WASHINGTON — After weeks of business and organized labor battling over undecided lawmakers, the House today is scheduled to vote on whether to grant permanent normal trade benefits to China.
Debate began Tuesday afternoon as Republican leadership and Democrat supporters, including the Clinton administration, said they had enough votes for passage, although they said the decision will be close. Opponents still held out hope for defeat.
“It would be unthinkable for Congress not to approve this very important legislation,” said House Ways and Means Committee Chairman Bill Archer (R., Texas), leading off the debate.
He said granting PNTR — and the reciprocal access U.S. goods would then have to China’s market once China joins the World Trade Organization — would add “potentially hundreds of thousands of new jobs” in this country, while encouraging social change there.
PNTR opponent Rep. Nancy Pelosi (D., Calif.) said Congress shouldn’t reward China for its human rights violations and poor record in complying with past trade agreements, including the use of prison labor. Rep. Dana Rohrabacher (R., Calif.), said China’s accession to the WTO would only exacerbate its $68 billion trade deficit with the U.S.
“Our economic record with China has been a disaster,” he said.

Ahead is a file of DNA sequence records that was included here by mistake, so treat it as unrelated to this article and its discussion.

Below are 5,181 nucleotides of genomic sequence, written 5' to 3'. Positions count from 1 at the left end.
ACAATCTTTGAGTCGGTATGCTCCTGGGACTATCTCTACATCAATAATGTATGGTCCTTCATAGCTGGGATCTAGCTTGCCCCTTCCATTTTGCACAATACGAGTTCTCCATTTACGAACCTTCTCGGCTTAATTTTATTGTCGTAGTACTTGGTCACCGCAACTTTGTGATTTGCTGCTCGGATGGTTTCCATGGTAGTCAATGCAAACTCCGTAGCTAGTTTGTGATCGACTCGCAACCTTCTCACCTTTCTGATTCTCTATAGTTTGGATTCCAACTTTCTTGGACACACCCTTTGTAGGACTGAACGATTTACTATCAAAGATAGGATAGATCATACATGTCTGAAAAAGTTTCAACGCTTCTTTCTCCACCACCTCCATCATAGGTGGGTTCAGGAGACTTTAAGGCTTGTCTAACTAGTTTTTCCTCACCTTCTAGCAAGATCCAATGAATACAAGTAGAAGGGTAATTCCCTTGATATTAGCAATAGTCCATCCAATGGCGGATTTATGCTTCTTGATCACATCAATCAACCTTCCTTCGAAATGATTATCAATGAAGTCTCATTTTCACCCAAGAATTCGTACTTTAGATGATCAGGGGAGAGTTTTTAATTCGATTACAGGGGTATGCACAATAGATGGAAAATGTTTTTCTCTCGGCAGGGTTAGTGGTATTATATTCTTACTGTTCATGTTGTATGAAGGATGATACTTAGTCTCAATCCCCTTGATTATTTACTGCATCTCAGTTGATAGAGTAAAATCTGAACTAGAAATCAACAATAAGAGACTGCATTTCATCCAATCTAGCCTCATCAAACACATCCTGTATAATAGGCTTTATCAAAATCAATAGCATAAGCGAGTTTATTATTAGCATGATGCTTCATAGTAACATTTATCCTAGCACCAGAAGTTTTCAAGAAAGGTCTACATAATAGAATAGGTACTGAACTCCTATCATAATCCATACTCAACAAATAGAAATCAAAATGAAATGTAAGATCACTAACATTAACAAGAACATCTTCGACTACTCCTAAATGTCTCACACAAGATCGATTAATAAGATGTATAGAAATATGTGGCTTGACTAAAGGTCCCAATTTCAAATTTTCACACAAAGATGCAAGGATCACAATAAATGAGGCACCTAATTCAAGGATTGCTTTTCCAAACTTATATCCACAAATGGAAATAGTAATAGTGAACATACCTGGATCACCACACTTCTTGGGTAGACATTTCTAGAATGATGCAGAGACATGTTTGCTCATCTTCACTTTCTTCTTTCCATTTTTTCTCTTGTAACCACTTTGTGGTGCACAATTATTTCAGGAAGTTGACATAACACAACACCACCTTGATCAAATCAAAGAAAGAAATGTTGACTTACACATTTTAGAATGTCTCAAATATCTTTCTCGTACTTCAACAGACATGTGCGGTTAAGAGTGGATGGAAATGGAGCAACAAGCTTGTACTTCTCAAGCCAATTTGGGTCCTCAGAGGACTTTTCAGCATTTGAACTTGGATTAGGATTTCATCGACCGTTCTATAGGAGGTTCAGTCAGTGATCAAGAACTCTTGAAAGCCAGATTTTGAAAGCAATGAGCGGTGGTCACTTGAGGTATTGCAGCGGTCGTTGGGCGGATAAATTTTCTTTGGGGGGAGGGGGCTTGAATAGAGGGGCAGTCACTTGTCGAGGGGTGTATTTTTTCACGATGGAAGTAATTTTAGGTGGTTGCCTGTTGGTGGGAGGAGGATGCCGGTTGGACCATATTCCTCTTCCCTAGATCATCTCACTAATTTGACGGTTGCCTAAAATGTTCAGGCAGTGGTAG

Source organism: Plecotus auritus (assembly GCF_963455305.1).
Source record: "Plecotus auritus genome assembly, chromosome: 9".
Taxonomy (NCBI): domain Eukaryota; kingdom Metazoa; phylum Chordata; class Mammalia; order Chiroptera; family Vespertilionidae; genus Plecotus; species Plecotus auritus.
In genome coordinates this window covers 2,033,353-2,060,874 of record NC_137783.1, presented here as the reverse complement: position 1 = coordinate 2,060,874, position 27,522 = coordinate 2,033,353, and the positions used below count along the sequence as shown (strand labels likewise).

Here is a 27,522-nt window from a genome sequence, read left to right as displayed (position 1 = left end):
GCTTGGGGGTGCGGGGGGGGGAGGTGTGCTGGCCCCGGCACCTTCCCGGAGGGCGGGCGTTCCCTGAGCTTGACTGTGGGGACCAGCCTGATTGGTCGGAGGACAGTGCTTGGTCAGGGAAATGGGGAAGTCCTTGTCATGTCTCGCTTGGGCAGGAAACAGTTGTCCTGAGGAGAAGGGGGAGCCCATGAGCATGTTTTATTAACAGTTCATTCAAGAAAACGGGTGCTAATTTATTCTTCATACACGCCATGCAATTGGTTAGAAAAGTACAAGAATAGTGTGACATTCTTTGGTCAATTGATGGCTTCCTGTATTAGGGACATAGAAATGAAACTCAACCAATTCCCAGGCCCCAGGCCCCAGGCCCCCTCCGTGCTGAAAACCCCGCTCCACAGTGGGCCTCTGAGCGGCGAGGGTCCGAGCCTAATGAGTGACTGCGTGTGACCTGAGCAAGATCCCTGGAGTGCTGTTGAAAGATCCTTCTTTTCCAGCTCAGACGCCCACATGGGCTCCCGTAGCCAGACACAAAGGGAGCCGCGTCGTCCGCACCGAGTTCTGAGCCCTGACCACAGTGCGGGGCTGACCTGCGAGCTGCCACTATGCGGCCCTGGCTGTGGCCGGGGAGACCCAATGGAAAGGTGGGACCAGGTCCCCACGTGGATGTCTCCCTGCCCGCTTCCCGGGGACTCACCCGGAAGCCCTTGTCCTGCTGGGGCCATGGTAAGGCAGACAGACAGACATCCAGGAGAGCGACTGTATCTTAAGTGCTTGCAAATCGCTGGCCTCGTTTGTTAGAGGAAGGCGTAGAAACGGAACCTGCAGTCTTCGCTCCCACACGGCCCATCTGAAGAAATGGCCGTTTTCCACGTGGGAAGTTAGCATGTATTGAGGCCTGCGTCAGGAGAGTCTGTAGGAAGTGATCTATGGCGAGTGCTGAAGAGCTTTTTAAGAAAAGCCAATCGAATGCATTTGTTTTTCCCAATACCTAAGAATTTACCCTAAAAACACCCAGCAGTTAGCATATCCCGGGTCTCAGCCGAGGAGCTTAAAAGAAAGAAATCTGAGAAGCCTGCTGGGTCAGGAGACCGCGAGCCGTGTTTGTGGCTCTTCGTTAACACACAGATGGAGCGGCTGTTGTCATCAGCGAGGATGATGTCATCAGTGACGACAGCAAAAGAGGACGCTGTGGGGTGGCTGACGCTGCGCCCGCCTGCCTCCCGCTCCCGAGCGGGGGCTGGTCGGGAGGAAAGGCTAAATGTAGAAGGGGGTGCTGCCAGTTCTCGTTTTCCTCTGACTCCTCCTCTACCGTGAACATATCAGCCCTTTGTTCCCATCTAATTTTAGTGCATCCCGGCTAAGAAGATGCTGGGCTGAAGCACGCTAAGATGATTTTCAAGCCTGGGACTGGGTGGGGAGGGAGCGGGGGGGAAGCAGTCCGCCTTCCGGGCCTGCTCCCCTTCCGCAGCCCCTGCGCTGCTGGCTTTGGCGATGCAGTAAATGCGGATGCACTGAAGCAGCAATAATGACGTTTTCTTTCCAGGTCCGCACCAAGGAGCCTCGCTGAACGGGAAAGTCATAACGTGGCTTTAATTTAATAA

Countered Trade Subcommittee chairman Phil Crane (R., Ill.): “If you lock yourself out of the Chinese market, how do you plan to address” the deficit?
While importers of textile and apparel, including retailers, have pushed for Congress to end its annual renewal of China’s trade status, the American Textile Manufacturers Institute has been steadfastly against the change.
The ATMI has protested the failure of the U.S. to secure a delayed phaseout of global textile and apparel quotas for China as part of the U.S.-China WTO deal.
The association estimates 150,000 U.S. textile and industry jobs will be lost as a result of China’s WTO accession.
An anti-surge protection against imports flooding the market is part of the PNTR package, which Rep. Sander Levin (D., Mich.), said address such concerns from domestic industry.
“This is the strongest anti-surge provision that will be in U.S. law,” Levin said.